These developments and others like them, combined with numerous statements from EPA’s Office of Enforcement and Compliance Assurance about the potential for increasing air quality monitoring at all levels, indicate that a new era of increased surveillance and data generation is on the horizon. This development alone is something for which we recommend companies and other regulated entities begin to prepare.

Development of New Standards to Allow for Greater Use of Monitoring Data in Enforcement

Although regulated entities are likely to see increased scrutiny of their operations through greatly increased monitoring activity, monitoring ambient air (as most portable monitors would do) does not readily translate into proof of a violation of emissions standards or limits at a source. Monitoring conducted at the fenceline, for instance, may show overall concentration of a particular pollutant, but cannot be easily used to trace the concentrations to emissions from particular sources, especially at large complex facilities. Accordingly, EPA is investigating approaches – including new standards – that would establish enforceable limits based on ambient air concentrations of pollutants.

As part of its Petroleum MACT RTR proposal, for instance, EPA has proposed a fenceline monitoring standard that, if exceeded, would trigger corrective action requirements.3 The highlights of the proposal are as follows:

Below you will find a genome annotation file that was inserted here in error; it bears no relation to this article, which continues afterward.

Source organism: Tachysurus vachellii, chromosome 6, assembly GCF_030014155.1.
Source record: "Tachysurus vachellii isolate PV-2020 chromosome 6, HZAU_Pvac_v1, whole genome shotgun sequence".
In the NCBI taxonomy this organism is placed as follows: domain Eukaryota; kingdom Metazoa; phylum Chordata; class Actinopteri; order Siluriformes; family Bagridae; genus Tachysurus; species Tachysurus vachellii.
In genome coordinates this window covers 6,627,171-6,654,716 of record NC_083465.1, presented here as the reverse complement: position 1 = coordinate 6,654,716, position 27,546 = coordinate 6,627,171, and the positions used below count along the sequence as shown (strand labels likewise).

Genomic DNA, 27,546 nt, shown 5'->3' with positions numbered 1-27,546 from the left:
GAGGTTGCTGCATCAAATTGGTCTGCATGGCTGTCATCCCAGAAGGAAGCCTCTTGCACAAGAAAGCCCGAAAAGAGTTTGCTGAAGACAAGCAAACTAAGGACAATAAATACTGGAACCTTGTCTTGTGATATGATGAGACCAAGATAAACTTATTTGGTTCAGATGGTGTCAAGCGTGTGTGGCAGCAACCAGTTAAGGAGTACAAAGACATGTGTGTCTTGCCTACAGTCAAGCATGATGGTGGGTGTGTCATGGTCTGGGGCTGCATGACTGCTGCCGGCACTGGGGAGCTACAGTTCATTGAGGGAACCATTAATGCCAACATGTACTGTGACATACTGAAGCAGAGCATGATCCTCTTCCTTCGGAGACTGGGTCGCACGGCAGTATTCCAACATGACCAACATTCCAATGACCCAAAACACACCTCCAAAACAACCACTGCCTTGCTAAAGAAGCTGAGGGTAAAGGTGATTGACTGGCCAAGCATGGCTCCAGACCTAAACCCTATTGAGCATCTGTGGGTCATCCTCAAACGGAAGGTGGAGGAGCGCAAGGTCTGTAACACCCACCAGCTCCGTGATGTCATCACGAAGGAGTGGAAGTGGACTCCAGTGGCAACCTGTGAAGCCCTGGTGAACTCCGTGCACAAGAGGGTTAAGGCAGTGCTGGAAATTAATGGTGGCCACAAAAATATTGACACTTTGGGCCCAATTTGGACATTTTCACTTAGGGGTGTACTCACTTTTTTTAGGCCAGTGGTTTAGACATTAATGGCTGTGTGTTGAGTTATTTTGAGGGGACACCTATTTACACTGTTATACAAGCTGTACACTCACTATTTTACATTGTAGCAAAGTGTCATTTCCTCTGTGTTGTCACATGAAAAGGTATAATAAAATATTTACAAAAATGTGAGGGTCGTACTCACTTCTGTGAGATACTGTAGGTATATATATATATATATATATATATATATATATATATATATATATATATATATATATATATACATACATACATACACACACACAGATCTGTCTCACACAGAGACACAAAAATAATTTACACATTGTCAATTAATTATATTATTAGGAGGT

• Refinery operators would be required to set up passive monitors at intervals around the refinery fenceline.
  • Refiners would be required to collect 2-week, time-integrated monitoring samples and both submit data to EPA and make it public via the Internet.
  • EPA proposes to set a fenceline monitoring standard for benzene (considered by EPA as a viable surrogate for most refinery emissions) at 9 ug/m3.
  • Exceedances of the benzene fenceline limit would trigger investigation and corrective action requirements on the part of the refinery.
  • Significantly, the rule would: (1) create an ambient air standard that can now be measured and violated, notwithstanding any direct connection to actual emissions from regulated sources or activities; and (2) shift the burden to the refiner to demonstrate that pollutant concentrations in ambient air are not the result of its activities.

Moreover, the fenceline monitoring requirements of the Petroleum MACT RTR proposal, if promulgated and not successfully challenged, likely will become a standard EPA approach for other sources. It could be adopted piecemeal (i.e., in other MACT standards as they are developed under CAA § 112(d), or reviewed and revised under CAA § 112(d)(6) or (f)). Or EPA could attempt to adopt broader standards, such as through the general provisions adopted to implement CAA §§ 111 and 112 (i.e., 40 CFR Part 60, and § 60.7(c) in particular, Part 63 and § 63.8 in particular).

Other Developments/Factors that Could Lead to Broader Enforcement

Even in the absence of standards specifically designed to account for greater monitoring capability, technical advances and increases in the use of air quality monitoring could spell greater risk in light of other legal and regulatory developments.